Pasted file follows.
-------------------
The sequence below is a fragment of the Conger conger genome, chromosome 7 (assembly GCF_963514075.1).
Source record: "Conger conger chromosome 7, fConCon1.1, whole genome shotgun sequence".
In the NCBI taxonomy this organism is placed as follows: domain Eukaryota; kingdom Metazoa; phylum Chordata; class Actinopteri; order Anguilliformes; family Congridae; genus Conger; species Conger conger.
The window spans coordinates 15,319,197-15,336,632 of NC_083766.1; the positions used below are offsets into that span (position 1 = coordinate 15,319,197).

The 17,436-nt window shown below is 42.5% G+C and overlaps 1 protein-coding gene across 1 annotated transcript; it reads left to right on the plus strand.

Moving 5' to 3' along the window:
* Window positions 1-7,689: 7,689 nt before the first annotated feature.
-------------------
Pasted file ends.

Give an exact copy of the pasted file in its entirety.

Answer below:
The sequence below is a fragment of the Conger conger genome, chromosome 7 (assembly GCF_963514075.1).
Source record: "Conger conger chromosome 7, fConCon1.1, whole genome shotgun sequence".
In the NCBI taxonomy this organism is placed as follows: domain Eukaryota; kingdom Metazoa; phylum Chordata; class Actinopteri; order Anguilliformes; family Congridae; genus Conger; species Conger conger.
The window spans coordinates 15,319,197-15,336,632 of NC_083766.1; the positions used below are offsets into that span (position 1 = coordinate 15,319,197).

The 17,436-nt window shown below is 42.5% G+C and overlaps 1 protein-coding gene across 1 annotated transcript; it reads left to right on the plus strand.

Moving 5' to 3' along the window:
* Window positions 1-7,689: 7,689 nt before the first annotated feature.